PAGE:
Philip II of France
Philip II, known as Philip Augustus, was King of France from 1180 to 1223, a member of the House of Capet. Philips predecessors had been known as kings of the Franks, but from 1190 onward, Philip became the first French monarch to style himself king of France. The son of King Louis VII and his wife, Adèle of Champagne, he was originally nicknamed Dieudonné God-given because he was the first son of Louis VII. Philip was given the nickname Augustus by the chronicler Rigord for having extended the Crown lands of France so remarkably, the military actions surrounding the Albigensian Crusade helped prepare the expansion of France southward. Philip did not participate directly in these actions, but he allowed his vassals, Philip transformed France from a small feudal state into the most prosperous and powerful country in Europe. He checked the power of the nobles and helped the towns to free themselves from seigniorial authority and he built a great wall around Paris, re-organized the French government and brought financial stability to his country.
Philip was born in Gonesse on 21 August 1165 and he spent much of the following night attempting to find his way out, but to no avail. Exhausted by cold and fatigue, he was discovered by a peasant carrying a charcoal burner. His father went on pilgrimage to the Shrine of Thomas Becket to pray for Philips recovery and was told that his son had indeed recovered, however, on his way back to Paris, he suffered a stroke. In declining health, Louis VII had his 14-year-old son crowned and anointed as king at Rheims on 1 November 1179 by the Archbishop Guillaume aux Blanches Mains. He was married on 28 April 1180 to Isabelle of Hainaut, the daughter of Baldwin V, Count of Hainaut, and Margaret I, Countess of Flanders, who brought the County of Artois as her dowry. From the time of his coronation, all power was transferred to Philip. Eventually, Louis died on 18 September 1180, while the royal demesne had increased under Philip I and Louis VI, it had diminished slightly under Louis VII. In April 1182, partially to enrich the French crown, Philip expelled all Jews from the demesne, Philips eldest son Louis was born on 5 September 1187 and inherited the County of Artois in 1190, when his mother Isabelle died.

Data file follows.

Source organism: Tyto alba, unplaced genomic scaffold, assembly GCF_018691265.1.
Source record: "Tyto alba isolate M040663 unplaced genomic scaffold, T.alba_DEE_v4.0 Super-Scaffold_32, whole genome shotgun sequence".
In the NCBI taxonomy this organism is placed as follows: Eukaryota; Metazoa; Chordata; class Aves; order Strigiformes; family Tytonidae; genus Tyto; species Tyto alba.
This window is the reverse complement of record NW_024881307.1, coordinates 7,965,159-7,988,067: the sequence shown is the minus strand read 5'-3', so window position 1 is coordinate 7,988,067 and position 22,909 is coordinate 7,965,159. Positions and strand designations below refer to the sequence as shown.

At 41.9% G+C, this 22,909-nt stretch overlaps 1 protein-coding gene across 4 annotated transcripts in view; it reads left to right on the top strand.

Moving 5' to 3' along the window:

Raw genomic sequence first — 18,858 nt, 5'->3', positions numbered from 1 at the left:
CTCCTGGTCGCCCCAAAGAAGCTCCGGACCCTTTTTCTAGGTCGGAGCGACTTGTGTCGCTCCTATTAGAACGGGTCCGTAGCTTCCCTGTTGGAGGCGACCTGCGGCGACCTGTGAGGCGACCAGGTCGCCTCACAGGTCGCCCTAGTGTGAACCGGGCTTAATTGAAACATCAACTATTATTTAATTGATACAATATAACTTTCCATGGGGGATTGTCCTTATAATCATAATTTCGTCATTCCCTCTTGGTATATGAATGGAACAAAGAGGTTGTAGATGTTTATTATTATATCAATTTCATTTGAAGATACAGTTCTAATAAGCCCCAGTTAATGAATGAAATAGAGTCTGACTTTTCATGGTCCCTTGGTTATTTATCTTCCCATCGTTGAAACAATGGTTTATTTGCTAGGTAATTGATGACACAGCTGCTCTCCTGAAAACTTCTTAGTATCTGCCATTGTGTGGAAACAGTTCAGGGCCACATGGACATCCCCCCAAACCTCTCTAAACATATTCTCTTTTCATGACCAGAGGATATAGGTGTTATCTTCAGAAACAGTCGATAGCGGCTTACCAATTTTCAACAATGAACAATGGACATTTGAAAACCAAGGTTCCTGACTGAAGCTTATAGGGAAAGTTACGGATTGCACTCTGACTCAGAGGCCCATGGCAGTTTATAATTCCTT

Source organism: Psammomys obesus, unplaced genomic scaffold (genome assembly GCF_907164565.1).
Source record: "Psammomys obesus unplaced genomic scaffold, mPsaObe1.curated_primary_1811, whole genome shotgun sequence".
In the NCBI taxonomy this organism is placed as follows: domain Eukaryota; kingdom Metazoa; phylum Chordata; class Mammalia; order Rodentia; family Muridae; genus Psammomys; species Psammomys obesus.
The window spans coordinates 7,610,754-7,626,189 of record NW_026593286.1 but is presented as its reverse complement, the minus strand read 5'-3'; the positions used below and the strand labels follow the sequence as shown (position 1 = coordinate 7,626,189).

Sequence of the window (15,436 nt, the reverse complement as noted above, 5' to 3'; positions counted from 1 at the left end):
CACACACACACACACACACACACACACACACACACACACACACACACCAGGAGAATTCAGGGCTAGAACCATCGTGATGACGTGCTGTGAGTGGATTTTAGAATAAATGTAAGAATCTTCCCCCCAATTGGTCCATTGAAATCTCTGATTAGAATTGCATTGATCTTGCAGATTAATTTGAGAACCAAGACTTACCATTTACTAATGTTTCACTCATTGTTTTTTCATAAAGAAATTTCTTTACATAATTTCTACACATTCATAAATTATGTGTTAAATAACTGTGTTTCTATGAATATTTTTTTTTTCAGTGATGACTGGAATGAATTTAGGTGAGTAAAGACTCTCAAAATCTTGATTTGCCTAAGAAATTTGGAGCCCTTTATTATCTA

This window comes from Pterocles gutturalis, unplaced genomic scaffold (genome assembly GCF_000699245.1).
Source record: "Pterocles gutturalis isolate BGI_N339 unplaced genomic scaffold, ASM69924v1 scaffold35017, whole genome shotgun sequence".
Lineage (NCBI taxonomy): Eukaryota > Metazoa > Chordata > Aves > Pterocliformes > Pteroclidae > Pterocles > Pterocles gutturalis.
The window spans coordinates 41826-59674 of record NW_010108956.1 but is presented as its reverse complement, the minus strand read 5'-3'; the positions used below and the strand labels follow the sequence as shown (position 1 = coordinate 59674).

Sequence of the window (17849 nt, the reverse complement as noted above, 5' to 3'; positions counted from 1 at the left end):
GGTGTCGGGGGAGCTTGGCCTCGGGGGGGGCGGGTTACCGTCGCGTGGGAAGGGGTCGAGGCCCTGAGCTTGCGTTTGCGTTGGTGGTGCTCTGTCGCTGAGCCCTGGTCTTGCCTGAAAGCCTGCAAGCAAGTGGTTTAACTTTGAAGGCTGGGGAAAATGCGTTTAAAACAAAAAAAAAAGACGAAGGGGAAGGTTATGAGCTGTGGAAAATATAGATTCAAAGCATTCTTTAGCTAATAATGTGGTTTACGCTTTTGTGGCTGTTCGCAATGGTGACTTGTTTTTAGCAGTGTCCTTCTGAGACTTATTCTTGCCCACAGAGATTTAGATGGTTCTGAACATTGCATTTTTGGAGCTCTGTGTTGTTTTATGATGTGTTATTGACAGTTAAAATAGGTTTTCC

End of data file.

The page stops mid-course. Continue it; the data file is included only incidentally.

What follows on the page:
The main source of funding for Philips army was from the royal demesne, in times of conflict, he could immediately call up 250 knights,250 horse sergeants,100 mounted crossbowmen,133 crossbowmen on foot,2,000 foot sergeants, and 300 mercenaries. Towards the end of his reign, the king could muster some 3,000 knights,9,000 sergeants,6,000 urban militiamen, using his increased revenues, Philip was the first Capetian king to build a French navy actively. By 1215, his fleet could carry a total of 7,000 men, within two years, his fleet included 10 large ships and many smaller ones. In 1181, Philip began a war with Philip, Count of Flanders, over the Vermandois, which King Philip claimed as his wifes dowry, finally the Count of Flanders invaded France, ravaging the whole district between the Somme and the Oise before penetrating as far as Dammartin
Chilperic I was the king of Neustria from 561 to his death. He was one of the sons of the Frankish king Clotaire I, immediately after the death of his father in 561, he endeavoured to take possession of the whole kingdom, seized the treasure amassed in the royal town of Berny and entered Paris. His brothers, compelled him to divide the kingdom with them, and Soissons, together with Amiens, Cambrai, Thérouanne and Boulogne fell to Chilperics share. His eldest brother Charibert received Paris, the second eldest brother Guntram received Burgundy with its capital at Orléans, on the death of Charibert in 567, his estates were augmented when the brothers divided Chariberts kingdom among themselves and agreed to share Paris. Not long after his accession, however, he was at war with Sigebert, Sigebert defeated him and marched to Soissons, where he defeated and imprisoned Chilperics eldest son, Theudebert. The war flared in 567, at the death of Charibert, Chilperic immediately invaded Sigeberts new lands, but Sigebert defeated him.
Chilperic allied with Guntram against Sigebert, but Guntram changed sides, when Sigebert married Brunhilda, daughter of the Visigothic sovereign in Spain, Chilperic wished to make a brilliant marriage. He had already repudiated his first wife and had taken as his concubine a serving-woman called Fredegund and he accordingly dismissed Fredegund, and married Brunhildas sister, Galswintha. But he soon tired of his new partner, and one morning Galswintha was found strangled in her bed, a few days afterwards Chilperic married Fredegund. This murder was the cause of more long and bloody wars, interspersed with truces, in 575, Sigebert was assassinated by Fredegund at the very moment when he had Chilperic at his mercy. Chilperic made war with the protector of Sigeberts wife and son, Chilperic retrieved his position, took from Austrasia Tours and Poitiers and some places in Aquitaine, and fostered discord in the kingdom of the east during the minority of Childebert II. In 578, Chilperic sent an army to fight the Breton ruler Waroch II of the Bro-Wened along the Vilaine, the Frankish army consisted of units from the Poitou, Anjou and Bayeux.